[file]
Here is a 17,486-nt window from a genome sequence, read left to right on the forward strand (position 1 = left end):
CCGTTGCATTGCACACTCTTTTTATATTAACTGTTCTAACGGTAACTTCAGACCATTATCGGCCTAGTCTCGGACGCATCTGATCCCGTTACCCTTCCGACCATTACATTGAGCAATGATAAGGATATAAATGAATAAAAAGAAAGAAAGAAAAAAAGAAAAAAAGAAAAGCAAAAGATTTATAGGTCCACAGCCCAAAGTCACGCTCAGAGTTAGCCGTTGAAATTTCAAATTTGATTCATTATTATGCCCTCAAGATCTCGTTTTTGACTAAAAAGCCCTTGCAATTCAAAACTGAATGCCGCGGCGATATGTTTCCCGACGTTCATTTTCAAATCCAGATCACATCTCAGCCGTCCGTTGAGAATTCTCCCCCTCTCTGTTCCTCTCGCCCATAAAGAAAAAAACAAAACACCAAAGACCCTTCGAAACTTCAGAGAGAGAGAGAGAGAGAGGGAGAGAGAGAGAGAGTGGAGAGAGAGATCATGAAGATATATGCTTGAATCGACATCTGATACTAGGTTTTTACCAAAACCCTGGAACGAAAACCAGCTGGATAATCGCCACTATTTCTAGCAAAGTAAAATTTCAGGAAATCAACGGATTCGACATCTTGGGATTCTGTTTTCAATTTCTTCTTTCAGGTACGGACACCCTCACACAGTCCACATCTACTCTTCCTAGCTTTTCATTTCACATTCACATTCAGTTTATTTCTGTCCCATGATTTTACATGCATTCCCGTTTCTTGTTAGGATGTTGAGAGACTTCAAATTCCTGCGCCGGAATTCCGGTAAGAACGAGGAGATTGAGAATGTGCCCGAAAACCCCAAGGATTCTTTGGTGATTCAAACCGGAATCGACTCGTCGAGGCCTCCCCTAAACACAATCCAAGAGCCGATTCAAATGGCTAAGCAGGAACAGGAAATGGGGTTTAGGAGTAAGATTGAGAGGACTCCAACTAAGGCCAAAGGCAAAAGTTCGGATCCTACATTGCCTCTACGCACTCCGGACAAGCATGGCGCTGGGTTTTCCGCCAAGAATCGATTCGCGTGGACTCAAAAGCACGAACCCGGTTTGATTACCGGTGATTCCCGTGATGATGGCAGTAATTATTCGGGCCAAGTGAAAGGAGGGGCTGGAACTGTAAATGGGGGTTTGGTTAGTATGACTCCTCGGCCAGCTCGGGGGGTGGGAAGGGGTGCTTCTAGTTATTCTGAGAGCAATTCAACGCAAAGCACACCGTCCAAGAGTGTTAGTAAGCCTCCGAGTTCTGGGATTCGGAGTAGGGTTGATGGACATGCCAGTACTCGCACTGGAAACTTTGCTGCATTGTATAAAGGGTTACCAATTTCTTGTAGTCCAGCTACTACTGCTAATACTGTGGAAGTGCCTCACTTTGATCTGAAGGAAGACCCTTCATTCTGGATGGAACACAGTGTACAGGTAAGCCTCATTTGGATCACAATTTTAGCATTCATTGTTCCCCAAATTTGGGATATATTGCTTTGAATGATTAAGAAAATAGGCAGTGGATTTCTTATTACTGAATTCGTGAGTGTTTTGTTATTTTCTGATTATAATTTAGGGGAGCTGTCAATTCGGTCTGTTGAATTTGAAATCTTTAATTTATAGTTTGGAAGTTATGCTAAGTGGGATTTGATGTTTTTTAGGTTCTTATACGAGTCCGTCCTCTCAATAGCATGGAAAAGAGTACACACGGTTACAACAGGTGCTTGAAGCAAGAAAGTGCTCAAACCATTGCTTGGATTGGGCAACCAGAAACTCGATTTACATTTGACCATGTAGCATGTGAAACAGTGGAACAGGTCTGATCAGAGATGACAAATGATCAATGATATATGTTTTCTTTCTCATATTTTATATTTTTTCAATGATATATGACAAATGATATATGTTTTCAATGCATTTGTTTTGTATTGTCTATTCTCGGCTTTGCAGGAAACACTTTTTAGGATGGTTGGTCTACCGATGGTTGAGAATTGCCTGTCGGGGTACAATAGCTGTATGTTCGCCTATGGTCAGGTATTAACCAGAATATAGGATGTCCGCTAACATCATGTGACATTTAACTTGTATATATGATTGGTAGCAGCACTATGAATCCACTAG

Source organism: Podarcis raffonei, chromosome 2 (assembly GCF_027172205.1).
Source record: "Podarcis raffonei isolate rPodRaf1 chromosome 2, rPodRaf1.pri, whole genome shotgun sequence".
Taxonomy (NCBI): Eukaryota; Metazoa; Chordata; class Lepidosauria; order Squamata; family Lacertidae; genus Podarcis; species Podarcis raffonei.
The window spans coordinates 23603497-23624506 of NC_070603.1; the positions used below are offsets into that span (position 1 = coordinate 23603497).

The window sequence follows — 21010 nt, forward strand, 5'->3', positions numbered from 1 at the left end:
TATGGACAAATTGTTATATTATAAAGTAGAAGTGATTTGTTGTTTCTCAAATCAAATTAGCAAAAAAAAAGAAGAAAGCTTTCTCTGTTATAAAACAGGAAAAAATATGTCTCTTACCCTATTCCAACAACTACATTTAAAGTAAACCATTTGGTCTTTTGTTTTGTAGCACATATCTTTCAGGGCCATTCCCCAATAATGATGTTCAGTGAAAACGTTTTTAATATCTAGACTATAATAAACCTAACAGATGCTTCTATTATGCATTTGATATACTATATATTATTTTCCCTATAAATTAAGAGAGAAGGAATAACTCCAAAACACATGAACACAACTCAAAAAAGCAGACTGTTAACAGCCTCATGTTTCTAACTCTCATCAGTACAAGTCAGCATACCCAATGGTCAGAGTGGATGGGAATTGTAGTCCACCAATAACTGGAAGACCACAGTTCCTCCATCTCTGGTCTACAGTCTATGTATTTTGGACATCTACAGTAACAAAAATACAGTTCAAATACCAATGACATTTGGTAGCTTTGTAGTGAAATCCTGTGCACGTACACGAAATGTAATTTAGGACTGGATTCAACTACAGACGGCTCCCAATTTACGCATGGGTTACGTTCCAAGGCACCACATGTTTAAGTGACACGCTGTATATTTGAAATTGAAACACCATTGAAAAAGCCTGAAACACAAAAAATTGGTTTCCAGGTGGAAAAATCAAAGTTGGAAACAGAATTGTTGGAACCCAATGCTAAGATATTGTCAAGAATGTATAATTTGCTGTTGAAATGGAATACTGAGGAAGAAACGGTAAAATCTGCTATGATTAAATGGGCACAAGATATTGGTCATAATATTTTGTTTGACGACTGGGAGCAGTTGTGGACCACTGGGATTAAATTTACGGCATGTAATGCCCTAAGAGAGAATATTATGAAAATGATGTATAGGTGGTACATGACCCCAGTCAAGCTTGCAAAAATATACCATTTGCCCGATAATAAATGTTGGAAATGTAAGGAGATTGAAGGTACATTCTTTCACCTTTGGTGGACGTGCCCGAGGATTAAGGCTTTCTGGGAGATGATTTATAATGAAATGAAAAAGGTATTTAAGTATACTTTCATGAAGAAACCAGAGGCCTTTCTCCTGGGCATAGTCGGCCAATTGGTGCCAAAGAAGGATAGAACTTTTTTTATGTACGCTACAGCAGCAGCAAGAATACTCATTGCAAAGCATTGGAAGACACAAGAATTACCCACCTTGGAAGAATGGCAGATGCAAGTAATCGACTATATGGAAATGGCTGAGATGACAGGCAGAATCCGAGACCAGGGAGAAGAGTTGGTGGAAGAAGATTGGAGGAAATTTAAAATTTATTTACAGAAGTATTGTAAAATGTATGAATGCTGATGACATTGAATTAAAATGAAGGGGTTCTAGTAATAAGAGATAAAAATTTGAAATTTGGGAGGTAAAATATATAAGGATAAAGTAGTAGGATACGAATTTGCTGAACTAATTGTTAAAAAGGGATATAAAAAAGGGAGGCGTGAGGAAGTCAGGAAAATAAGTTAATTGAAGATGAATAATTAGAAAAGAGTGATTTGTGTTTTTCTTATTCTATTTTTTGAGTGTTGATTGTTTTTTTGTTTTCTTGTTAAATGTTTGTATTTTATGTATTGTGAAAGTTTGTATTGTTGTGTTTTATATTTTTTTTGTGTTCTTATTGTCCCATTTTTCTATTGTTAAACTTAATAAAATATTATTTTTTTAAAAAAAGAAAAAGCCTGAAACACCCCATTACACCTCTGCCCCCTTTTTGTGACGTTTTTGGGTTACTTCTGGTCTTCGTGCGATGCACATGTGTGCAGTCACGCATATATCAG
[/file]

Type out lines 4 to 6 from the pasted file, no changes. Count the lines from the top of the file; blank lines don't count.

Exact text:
Source record: "Podarcis raffonei isolate rPodRaf1 chromosome 2, rPodRaf1.pri, whole genome shotgun sequence".
Taxonomy (NCBI): Eukaryota; Metazoa; Chordata; class Lepidosauria; order Squamata; family Lacertidae; genus Podarcis; species Podarcis raffonei.
The window spans coordinates 23603497-23624506 of NC_070603.1; the positions used below are offsets into that span (position 1 = coordinate 23603497).